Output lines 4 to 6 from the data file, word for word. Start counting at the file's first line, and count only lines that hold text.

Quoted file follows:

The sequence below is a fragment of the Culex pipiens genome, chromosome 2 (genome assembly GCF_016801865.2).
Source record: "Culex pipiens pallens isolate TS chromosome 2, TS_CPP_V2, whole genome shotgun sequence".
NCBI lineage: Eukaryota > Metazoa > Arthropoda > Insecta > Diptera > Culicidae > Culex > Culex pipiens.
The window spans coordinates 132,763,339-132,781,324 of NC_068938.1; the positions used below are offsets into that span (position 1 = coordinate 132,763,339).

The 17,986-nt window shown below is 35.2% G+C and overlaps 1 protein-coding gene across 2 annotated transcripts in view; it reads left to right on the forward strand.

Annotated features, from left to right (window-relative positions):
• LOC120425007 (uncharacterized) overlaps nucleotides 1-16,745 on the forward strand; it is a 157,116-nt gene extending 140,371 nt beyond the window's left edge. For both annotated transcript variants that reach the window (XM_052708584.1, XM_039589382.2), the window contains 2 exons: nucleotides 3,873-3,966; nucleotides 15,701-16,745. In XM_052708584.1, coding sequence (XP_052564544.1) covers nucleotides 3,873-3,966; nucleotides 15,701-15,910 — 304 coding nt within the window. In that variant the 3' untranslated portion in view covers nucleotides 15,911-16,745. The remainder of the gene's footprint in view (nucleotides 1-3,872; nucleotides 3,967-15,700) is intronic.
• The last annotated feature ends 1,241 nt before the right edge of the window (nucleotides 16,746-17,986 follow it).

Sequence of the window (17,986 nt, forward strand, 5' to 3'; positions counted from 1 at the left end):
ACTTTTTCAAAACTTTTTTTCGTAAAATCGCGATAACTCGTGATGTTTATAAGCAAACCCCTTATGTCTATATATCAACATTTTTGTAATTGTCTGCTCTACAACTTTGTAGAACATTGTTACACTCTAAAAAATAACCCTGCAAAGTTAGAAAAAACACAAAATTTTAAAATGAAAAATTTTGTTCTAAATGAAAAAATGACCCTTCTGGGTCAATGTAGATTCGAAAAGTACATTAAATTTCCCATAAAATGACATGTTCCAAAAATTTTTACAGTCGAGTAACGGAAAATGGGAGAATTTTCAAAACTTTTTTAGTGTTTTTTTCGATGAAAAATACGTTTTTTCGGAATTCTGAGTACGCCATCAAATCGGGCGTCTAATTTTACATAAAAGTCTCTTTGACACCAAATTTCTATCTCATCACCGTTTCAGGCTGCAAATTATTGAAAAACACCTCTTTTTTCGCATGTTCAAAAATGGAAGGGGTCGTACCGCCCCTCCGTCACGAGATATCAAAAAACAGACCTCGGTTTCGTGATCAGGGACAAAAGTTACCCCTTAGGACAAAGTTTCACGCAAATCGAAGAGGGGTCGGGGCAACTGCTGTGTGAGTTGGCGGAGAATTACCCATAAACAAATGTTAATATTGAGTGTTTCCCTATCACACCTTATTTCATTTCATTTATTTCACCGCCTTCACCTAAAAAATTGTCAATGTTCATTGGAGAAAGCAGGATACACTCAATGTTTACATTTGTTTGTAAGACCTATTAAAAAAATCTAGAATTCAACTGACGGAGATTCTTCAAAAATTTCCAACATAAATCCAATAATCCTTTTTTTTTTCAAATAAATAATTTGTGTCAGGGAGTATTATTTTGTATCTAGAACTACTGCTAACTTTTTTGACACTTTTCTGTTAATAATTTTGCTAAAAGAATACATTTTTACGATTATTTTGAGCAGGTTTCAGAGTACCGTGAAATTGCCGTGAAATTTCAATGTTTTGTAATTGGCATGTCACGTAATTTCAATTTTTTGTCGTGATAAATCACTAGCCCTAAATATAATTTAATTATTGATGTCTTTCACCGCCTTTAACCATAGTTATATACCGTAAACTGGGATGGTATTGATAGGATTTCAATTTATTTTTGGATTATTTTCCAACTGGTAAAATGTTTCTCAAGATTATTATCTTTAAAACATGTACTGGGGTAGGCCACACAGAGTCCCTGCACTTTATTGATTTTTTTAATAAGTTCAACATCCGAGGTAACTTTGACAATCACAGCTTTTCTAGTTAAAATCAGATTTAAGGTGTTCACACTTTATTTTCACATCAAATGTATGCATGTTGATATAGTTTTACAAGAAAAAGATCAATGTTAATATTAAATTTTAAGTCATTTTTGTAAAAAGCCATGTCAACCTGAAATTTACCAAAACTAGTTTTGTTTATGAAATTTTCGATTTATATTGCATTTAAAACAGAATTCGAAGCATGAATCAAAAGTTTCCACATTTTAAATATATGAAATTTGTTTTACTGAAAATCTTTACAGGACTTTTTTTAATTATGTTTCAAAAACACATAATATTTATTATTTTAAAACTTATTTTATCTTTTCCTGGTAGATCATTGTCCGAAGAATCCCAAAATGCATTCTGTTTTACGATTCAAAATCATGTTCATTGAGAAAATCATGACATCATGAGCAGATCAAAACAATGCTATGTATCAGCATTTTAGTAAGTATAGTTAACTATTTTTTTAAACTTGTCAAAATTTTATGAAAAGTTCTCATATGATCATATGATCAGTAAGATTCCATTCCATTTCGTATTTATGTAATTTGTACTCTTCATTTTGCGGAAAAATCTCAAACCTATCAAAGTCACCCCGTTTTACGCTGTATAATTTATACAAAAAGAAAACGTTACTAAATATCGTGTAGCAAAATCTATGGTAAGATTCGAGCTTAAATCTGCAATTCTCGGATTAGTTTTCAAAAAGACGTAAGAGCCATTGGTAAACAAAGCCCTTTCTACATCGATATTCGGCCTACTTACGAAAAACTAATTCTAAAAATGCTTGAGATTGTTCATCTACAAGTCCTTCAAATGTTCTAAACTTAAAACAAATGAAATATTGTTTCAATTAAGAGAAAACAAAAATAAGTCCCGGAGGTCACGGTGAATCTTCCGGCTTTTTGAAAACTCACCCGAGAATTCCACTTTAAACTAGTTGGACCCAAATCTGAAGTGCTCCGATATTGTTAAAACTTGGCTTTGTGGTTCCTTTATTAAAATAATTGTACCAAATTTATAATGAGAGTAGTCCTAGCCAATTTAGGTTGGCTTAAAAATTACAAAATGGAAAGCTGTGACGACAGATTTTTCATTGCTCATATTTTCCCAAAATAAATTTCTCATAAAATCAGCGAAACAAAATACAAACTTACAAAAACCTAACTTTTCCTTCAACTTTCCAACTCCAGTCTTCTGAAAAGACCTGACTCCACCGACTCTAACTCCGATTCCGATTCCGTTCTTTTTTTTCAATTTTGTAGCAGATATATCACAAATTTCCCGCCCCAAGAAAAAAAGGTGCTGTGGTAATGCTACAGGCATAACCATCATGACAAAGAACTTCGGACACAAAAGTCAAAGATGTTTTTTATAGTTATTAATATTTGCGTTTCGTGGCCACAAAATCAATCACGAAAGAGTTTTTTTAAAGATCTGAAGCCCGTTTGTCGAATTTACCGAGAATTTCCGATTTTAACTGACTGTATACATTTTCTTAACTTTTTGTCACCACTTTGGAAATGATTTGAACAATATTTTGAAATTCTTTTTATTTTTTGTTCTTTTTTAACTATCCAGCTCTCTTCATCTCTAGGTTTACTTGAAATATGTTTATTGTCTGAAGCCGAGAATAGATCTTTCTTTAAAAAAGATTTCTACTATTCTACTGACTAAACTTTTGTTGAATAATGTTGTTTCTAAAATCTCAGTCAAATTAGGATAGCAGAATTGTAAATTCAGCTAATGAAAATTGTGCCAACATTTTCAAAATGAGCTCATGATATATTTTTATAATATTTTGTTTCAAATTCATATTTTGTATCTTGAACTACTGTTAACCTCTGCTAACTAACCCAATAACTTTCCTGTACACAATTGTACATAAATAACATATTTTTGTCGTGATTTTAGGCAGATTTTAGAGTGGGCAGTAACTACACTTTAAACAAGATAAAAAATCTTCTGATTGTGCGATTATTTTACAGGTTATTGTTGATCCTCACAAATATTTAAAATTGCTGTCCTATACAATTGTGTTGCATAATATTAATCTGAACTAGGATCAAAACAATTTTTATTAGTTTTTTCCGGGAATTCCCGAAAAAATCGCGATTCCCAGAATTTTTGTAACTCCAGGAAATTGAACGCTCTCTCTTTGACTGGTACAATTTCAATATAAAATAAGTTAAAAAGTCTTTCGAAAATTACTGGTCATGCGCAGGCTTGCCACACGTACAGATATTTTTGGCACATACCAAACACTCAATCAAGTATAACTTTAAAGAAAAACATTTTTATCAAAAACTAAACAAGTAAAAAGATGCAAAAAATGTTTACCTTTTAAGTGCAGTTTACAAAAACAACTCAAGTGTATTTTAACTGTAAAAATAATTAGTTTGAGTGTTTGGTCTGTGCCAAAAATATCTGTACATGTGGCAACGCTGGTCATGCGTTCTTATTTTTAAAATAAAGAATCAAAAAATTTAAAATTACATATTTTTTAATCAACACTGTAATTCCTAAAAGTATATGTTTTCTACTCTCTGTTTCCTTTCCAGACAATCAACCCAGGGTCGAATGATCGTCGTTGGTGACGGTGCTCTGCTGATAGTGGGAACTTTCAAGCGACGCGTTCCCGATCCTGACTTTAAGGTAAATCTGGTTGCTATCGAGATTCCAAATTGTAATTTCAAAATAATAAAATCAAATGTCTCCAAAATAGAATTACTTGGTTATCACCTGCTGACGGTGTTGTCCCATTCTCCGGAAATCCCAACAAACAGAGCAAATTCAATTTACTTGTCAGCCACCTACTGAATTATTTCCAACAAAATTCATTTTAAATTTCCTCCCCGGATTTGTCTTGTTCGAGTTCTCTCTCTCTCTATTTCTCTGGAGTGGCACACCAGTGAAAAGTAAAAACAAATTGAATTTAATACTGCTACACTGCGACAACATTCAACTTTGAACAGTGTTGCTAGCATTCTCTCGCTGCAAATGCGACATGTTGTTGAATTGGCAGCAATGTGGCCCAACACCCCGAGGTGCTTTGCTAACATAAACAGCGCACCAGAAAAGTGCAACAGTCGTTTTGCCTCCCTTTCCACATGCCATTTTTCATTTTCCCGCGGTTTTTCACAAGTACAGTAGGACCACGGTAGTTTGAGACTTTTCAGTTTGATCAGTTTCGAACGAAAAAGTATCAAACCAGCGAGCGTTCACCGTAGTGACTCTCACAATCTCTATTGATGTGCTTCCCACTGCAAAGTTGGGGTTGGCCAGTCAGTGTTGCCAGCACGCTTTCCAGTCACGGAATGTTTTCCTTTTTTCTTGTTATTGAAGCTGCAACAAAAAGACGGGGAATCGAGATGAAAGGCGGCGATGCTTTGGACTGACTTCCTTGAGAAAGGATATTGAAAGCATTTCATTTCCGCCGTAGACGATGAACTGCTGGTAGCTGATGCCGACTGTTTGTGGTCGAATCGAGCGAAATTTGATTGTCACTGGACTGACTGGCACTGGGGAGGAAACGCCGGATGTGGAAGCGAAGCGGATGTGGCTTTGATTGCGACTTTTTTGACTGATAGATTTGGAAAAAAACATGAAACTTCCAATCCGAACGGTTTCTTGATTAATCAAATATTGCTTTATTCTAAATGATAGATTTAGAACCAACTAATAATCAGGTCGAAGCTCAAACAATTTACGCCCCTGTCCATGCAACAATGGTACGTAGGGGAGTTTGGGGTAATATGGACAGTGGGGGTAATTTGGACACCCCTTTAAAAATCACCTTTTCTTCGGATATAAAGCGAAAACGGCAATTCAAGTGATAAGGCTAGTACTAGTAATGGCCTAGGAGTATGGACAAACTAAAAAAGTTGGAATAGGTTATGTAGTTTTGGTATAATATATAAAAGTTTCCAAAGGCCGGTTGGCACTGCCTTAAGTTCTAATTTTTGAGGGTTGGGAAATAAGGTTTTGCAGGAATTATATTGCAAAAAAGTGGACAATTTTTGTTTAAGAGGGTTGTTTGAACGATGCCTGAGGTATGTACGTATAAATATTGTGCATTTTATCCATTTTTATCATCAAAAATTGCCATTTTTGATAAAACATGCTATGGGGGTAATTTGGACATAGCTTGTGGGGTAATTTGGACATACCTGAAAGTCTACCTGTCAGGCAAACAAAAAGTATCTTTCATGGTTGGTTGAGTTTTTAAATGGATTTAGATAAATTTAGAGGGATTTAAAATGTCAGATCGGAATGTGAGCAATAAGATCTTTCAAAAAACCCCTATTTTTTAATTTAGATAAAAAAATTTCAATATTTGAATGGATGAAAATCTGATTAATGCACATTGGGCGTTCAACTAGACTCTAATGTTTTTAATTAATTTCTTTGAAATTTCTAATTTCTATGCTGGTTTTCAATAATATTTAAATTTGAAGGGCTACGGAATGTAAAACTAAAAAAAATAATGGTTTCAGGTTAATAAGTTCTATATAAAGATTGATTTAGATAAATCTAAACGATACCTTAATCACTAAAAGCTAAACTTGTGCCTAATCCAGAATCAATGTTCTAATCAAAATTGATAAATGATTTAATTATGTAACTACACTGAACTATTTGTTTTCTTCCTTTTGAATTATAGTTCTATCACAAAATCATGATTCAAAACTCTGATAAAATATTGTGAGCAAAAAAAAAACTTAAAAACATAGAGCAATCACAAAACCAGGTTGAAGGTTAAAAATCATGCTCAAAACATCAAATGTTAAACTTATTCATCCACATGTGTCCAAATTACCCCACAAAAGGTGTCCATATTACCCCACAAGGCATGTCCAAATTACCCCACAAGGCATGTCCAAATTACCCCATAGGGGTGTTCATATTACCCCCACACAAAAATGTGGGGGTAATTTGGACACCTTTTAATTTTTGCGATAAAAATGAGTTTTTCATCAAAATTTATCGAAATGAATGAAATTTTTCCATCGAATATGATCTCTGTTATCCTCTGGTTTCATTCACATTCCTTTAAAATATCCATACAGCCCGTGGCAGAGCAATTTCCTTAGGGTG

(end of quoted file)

The window spans coordinates 132,763,339-132,781,324 of NC_068938.1; the positions used below are offsets into that span (position 1 = coordinate 132,763,339).

The 17,986-nt window shown below is 35.2% G+C and overlaps 1 protein-coding gene across 2 annotated transcripts in view; it reads left to right on the forward strand.

Annotated features, from left to right (window-relative positions):